The arena was the foundation for Columbus's long-overdue bid to join the major leagues of American cities. With a population of 670,234, it ranks 15th in the United States and, yes, it's bigger than Cleveland or Cincinnati. It also was the only city in the Northeast to crack the top 20 on the U.S. Census Bureau's list of population growth.

Yet the closest Columbus had come to big-time professional sports was the Crew of Major League Soccer. In fact, it was the largest city in the nation without a major league baseball, NFL, NBA or NHL team.

For years, civic and corporate leaders pushed hard for the NHL, confident that the city's young, white-collar makeup was perfectly tailored to hockey's demographics. And in 1997, steel magnate John McConnell got it done by putting down $80 million to convince the league to grant a franchise.

Even now though, team and other local officials aren't close to finished. The $150 million arena was the first piece of an entire district being built around it, including residential units, movie theaters, office building and shops.

Total cost: $500 million.

And here's the good part: With the exception of $33 million in road and sewer work by the city, it came from private money. Columbus's voters emphatically rejected five separate tax proposals, the last in 1997. That prompted Nationwide Insurance, the region's dominant corporation, to come up with nearly all the cash.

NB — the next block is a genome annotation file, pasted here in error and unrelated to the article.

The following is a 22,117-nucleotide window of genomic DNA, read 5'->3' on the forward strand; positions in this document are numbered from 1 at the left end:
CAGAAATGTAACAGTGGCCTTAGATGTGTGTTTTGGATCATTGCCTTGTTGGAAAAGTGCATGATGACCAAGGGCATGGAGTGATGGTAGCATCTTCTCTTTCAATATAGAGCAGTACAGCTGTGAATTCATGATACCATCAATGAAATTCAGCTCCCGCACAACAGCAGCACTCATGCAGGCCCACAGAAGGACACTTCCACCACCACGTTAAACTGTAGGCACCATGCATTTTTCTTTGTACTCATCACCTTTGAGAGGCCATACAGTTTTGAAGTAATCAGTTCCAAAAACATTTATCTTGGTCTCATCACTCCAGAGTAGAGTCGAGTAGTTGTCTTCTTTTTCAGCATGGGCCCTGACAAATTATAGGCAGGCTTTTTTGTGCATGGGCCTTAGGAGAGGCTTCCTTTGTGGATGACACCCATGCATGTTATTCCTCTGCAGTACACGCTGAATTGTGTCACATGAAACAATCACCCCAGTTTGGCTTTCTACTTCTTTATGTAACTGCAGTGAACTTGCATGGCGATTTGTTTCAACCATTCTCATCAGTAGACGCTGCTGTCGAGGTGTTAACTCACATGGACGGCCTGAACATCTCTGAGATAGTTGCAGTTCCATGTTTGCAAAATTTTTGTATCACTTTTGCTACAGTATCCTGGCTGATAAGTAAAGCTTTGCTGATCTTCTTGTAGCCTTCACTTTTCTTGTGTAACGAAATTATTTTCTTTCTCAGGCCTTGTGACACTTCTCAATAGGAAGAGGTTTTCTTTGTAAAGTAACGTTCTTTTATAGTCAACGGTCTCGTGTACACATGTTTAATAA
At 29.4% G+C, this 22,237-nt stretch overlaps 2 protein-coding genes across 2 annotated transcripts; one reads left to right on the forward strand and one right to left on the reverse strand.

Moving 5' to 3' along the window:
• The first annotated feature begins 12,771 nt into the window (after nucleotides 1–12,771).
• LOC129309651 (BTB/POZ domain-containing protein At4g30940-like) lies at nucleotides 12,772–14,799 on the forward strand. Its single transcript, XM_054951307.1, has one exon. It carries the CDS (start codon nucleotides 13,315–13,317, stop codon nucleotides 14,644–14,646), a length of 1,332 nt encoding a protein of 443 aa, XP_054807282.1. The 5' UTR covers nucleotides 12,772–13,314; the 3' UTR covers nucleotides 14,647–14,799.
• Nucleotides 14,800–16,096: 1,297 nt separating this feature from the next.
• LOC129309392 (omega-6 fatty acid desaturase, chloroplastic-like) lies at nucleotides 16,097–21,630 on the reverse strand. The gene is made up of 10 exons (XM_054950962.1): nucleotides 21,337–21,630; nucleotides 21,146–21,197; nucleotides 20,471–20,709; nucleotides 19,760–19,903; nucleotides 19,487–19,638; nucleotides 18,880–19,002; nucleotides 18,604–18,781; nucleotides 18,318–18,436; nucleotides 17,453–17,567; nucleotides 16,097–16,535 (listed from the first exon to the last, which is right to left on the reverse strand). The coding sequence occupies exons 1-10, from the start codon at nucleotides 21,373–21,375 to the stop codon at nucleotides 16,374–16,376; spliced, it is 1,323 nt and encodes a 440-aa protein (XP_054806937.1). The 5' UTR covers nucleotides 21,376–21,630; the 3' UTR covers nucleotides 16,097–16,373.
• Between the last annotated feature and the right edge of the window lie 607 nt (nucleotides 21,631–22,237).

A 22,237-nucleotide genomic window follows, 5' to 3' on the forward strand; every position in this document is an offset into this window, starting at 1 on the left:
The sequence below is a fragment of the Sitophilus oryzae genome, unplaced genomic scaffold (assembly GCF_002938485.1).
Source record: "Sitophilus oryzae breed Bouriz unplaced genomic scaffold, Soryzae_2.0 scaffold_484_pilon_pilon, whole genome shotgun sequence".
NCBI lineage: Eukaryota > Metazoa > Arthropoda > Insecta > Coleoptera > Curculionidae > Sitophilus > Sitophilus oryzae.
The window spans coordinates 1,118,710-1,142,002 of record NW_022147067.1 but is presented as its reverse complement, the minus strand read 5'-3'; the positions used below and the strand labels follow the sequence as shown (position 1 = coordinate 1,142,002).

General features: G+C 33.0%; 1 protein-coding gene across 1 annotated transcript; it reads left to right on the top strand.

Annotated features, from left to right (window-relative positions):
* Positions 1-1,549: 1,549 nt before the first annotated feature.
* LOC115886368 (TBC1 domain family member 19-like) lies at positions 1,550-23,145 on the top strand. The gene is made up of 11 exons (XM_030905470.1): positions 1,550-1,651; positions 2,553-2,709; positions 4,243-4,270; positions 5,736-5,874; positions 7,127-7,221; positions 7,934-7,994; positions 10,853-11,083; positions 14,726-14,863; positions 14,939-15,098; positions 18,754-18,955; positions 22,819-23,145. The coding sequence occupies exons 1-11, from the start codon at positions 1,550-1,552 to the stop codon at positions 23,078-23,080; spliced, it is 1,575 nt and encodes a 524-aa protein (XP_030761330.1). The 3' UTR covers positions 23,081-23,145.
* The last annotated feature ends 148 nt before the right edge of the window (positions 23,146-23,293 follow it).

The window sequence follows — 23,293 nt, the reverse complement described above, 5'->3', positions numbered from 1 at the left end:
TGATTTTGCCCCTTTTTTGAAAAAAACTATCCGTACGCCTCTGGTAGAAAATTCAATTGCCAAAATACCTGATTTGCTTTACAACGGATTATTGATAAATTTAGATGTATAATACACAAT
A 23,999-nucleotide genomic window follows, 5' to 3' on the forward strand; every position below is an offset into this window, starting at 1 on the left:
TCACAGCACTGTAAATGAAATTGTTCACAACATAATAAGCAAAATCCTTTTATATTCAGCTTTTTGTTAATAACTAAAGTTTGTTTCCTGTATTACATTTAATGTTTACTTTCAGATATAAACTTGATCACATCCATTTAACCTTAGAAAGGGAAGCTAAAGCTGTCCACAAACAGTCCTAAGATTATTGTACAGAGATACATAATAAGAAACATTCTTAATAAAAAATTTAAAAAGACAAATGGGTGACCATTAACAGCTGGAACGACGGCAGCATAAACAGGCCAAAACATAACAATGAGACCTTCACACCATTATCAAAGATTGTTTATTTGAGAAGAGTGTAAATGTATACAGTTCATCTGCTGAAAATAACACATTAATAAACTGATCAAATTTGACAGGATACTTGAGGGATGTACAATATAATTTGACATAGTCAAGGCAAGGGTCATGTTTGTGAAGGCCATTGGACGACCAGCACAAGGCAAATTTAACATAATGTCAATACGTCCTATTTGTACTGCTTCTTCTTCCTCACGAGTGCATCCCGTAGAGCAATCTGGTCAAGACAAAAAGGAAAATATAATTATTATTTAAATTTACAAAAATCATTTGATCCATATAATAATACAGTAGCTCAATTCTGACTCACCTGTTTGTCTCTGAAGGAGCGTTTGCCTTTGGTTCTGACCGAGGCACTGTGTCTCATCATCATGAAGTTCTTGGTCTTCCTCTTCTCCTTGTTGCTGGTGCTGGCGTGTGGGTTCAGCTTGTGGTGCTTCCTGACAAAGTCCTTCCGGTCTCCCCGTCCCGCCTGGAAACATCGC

“At every turn, Nationwide has not only stepped to the plate, but they've also hit home runs,” said Kyle Katz, owner of the first new restaurant in the arena district. “Just look at the arena itself. They spent an extra $30 million to turn a box into one of the most outstanding examples of arena architecture in the country. It breathes. It invites. It's glass, man.”

wThe Blue Jackets aren't Ohio's first NHL team, but that's only if you bother to count the easily forgotten Cleveland Barons, who limped through the 1976-78 seasons before merging with the Minnesota North Stars. Otherwise, the action has been strictly minor-league.

That makes the mission of Columbus officials a challenging one: They know there are hockey fans who are willing to pay $6 or so for a ticket, but will they pay $60?

So far, the answer appears to be a wishy-washy yes.

The season-ticket base is close to 14,000, but the Blue Jackets have sold out just 11 of their first 25 games at 18,136-seat Nationwide Arena. By contrast, their expansion twin, the Minnesota Wild, has filled the new XCel Energy Center in St. Paul for all of its 26 games.

That underscores the need for the Blue Jackets to draw from well outside Columbus.

“We want to become Ohio's team,” said general manager Doug MacLean. “That's our challenge, to draw from places like Dayton and Cincinnati. It's critical for us. But we think we'll do it. This is a great city with great sports fans.”